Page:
Practical tools for your personal spiritual life from Phil Fox Rose.
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What Works: Waiting Patiently Follow-up and Martha and Mary
My last column, about waiting patiently for a late bus, provoked some interesting comments and reactions (on the site and directly) that tease out the bigger issues involved. While I wrote about waiting for someone who’s late, two commenters brought up the flipside of the same time management coin — what to do when you’re going to be late yourself through no fault of your own. Fellow Busted Halo contributor Ginny Moyer wrote:
I have often been in situations where freeway traffic is crawling along, which is pretty high on the frustration-meter. In those situations, there really IS nothing to do but just let go and crawl right along with it. That requires a certain kind of surrender, which is not easy for me … but it’s a skill worth cultivating. When I stop fighting it and just let it go, I can feel my stress level drop dramatically. “It is what it is” is a very helpful mantra for me, in those situations.
And Emily said,
I also think of saying that mantra “get there when i’ll get there” is like a little prayer to the Holy Spirit saying, I trust you, guide me. It has given me the best relief when I used to have road rage.
I’ve written two earlier columns about being late, here and here. Whether you’re waiting for someone who’s late or you’re running late yourself, the answer, of course, is the same: accept that this is what’s happening and, if you can’t change it, don’t stress. In the same way that in my scenario, “the bus will arrive when it arrives,” if you’re running late (and there’s no way to do anything about it), then you will arrive when you arrive. Now, when I used to be late all the time, it was a different story. A lot of the anxiety I experienced while running late was directly related to self-recriminations and guilt.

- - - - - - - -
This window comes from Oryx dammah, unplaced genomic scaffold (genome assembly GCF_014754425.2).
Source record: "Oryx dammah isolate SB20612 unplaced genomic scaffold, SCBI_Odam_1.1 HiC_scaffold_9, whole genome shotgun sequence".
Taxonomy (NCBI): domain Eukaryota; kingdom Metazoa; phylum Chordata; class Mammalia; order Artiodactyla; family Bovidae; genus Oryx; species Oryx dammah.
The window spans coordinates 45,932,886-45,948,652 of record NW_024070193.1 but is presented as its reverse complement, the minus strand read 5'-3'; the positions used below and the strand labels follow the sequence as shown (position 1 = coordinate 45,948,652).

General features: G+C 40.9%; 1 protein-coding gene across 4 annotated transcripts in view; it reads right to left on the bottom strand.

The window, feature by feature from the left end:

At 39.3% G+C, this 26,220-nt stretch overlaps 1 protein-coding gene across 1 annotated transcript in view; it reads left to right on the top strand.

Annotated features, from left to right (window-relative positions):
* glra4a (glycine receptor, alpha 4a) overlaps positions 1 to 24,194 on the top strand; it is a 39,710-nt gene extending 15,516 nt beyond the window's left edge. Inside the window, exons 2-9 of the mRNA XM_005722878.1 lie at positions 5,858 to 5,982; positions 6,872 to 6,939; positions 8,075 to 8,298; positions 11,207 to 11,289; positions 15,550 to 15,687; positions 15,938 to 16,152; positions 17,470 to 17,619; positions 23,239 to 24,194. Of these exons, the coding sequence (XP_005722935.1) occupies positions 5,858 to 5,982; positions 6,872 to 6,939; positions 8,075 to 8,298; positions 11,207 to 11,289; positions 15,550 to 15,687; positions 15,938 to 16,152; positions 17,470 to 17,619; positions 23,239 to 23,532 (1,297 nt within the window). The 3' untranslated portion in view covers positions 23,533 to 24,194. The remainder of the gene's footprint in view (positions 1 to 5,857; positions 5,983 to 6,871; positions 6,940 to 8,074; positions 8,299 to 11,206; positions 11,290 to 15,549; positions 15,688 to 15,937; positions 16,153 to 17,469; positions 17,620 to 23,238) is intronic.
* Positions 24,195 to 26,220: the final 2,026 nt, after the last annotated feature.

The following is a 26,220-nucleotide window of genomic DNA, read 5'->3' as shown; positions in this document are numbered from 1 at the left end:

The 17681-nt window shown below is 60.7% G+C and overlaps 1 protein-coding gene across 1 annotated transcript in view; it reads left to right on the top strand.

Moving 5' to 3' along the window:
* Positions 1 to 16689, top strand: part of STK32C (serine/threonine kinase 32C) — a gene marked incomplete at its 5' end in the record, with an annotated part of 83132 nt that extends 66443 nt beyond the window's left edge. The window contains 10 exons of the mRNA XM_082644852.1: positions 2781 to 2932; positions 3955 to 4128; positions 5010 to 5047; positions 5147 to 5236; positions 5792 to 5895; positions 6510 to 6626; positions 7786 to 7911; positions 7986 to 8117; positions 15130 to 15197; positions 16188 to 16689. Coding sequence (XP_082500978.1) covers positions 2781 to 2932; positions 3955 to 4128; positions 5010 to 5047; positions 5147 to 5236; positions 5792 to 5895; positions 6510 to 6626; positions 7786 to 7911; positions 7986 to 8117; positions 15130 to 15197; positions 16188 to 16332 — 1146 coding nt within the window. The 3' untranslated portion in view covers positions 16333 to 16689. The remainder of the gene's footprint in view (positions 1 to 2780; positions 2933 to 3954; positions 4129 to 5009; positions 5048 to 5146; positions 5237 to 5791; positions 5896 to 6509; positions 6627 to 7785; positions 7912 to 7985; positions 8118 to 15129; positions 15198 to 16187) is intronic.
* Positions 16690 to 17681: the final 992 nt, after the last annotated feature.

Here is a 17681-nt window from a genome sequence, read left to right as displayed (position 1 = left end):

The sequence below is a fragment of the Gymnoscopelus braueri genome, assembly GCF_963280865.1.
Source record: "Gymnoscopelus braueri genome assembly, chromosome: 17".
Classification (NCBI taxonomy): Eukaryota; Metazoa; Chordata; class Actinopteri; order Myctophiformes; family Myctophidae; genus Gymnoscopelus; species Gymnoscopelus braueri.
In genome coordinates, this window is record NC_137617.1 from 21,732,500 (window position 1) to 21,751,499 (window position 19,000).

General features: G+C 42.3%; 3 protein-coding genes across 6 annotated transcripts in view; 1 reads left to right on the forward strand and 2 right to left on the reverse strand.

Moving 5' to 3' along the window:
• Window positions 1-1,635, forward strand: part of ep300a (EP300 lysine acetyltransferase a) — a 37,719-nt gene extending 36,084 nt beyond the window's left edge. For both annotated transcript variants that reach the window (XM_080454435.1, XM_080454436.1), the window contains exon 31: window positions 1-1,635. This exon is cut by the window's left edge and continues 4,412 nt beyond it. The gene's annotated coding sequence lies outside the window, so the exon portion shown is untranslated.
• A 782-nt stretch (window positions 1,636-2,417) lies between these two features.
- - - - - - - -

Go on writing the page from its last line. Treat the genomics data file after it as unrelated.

I have found that since getting better with time management myself, those times I am late are not as stressful, because I know I’ve made a reasonable effort. (If I have, that is.) This itself is part of a much bigger spiritual principle: If your intentions are aligned with good, then on those occasions when things don’t work out, there’s no reason to feel guilty. That guilt comes from believing you haven’t done all you could. And as Ken Maher observed, doing “the right thing” is important even when you expect it won’t matter, as in showing up on time for someone (or something, like my bus) who’s late:
Being on time is merely a matter of respect for and commitment to the other(s) whom you are meeting. Your respect and commitment should have nothing to do with theirs, just like the size of your Christmas present to someone should have nothing to do with the size of theirs to you.
If you do the right thing regardless of what others are doing, then your heart can be at rest. Or, as the saying goes, take the right actions and let go of the results.
I think kelly damude summed it up better than I could have myself:
Life’s too short to waste time being grumpy about things we have no control over, so BE in the moment & make it count.
It’s remarkable how much of the spiritual advice amounts to this simple concept of being fully present in the moment. I think that’s because we need to be reminded of it again and again.